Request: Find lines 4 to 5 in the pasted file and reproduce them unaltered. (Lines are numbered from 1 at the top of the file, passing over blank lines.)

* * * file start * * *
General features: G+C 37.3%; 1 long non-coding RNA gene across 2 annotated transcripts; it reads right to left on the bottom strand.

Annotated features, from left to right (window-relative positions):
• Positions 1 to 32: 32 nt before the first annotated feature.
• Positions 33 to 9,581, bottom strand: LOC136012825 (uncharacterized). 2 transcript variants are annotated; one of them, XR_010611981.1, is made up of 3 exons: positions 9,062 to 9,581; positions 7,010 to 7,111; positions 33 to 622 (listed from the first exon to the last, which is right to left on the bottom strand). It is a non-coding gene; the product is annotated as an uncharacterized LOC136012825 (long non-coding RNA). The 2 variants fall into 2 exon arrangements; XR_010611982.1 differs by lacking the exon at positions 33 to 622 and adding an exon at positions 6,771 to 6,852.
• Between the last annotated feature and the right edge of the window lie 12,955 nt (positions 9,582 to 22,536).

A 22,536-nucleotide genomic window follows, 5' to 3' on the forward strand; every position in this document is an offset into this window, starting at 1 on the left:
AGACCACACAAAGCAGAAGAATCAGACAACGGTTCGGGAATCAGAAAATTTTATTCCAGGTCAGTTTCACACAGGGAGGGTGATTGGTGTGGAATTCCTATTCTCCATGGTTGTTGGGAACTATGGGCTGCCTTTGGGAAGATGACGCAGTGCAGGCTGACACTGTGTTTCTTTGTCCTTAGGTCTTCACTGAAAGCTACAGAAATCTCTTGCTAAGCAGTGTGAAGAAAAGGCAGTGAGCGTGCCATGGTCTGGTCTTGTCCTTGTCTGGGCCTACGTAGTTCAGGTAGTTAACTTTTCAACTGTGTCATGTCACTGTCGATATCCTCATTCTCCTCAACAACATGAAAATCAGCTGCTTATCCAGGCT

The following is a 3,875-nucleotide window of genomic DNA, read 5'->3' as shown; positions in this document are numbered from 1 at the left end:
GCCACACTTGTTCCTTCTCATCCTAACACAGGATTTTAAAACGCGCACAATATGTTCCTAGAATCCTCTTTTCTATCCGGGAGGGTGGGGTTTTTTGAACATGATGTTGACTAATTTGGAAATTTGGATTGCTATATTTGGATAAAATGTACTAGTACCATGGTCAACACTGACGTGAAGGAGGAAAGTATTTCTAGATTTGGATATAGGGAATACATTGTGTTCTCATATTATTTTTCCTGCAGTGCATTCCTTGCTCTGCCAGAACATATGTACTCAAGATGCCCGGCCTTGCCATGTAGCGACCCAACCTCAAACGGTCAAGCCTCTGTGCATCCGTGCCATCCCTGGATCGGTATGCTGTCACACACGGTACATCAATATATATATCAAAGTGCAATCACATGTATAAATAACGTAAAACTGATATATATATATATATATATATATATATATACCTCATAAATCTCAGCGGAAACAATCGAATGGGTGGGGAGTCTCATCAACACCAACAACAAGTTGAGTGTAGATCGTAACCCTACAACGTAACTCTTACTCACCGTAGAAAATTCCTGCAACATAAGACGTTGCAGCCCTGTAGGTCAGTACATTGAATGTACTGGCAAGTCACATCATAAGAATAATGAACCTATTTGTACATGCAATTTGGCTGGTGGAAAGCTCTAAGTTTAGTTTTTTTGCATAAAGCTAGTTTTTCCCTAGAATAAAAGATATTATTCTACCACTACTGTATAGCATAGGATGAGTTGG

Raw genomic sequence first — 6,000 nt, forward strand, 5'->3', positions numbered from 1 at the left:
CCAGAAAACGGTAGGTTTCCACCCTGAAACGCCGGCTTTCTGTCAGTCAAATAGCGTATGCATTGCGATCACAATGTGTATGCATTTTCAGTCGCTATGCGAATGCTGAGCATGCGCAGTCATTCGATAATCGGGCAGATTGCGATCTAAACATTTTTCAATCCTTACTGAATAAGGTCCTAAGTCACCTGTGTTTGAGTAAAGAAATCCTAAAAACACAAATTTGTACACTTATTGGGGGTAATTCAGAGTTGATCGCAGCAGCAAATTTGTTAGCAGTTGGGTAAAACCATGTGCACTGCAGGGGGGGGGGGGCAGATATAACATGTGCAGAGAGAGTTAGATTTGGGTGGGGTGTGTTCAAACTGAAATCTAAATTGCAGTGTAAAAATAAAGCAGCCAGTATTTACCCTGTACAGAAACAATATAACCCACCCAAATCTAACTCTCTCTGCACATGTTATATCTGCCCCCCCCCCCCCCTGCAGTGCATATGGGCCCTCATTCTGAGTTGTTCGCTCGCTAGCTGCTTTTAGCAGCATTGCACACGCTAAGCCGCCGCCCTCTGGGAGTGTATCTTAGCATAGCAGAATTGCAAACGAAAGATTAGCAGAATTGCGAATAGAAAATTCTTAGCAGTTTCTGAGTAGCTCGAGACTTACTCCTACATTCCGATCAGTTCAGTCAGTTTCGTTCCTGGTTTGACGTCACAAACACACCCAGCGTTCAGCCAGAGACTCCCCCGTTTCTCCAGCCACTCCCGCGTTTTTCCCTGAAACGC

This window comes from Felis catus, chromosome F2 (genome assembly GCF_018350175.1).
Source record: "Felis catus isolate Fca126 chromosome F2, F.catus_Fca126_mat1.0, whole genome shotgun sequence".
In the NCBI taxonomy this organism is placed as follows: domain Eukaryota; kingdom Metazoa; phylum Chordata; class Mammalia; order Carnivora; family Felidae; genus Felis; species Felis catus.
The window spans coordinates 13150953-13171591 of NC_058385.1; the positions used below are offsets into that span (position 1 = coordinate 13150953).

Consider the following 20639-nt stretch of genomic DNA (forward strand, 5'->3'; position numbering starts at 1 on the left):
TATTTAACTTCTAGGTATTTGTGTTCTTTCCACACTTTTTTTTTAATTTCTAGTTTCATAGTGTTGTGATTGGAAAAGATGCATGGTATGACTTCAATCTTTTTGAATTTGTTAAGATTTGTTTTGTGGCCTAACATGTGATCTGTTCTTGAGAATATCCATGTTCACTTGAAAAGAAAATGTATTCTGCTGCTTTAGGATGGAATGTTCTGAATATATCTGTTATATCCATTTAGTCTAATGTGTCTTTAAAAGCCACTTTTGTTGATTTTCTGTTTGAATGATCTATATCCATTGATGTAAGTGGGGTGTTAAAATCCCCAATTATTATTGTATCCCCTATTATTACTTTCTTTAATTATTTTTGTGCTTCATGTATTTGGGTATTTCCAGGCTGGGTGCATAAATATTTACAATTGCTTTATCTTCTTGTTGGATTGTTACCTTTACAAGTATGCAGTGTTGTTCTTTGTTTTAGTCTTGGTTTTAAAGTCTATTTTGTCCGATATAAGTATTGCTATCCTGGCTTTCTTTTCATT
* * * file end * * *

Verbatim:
• Positions 33 to 9,581, bottom strand: LOC136012825 (uncharacterized). 2 transcript variants are annotated; one of them, XR_010611981.1, is made up of 3 exons: positions 9,062 to 9,581; positions 7,010 to 7,111; positions 33 to 622 (listed from the first exon to the last, which is right to left on the bottom strand). It is a non-coding gene; the product is annotated as an uncharacterized LOC136012825 (long non-coding RNA). The 2 variants fall into 2 exon arrangements; XR_010611982.1 differs by lacking the exon at positions 33 to 622 and adding an exon at positions 6,771 to 6,852.
• Between the last annotated feature and the right edge of the window lie 12,955 nt (positions 9,582 to 22,536).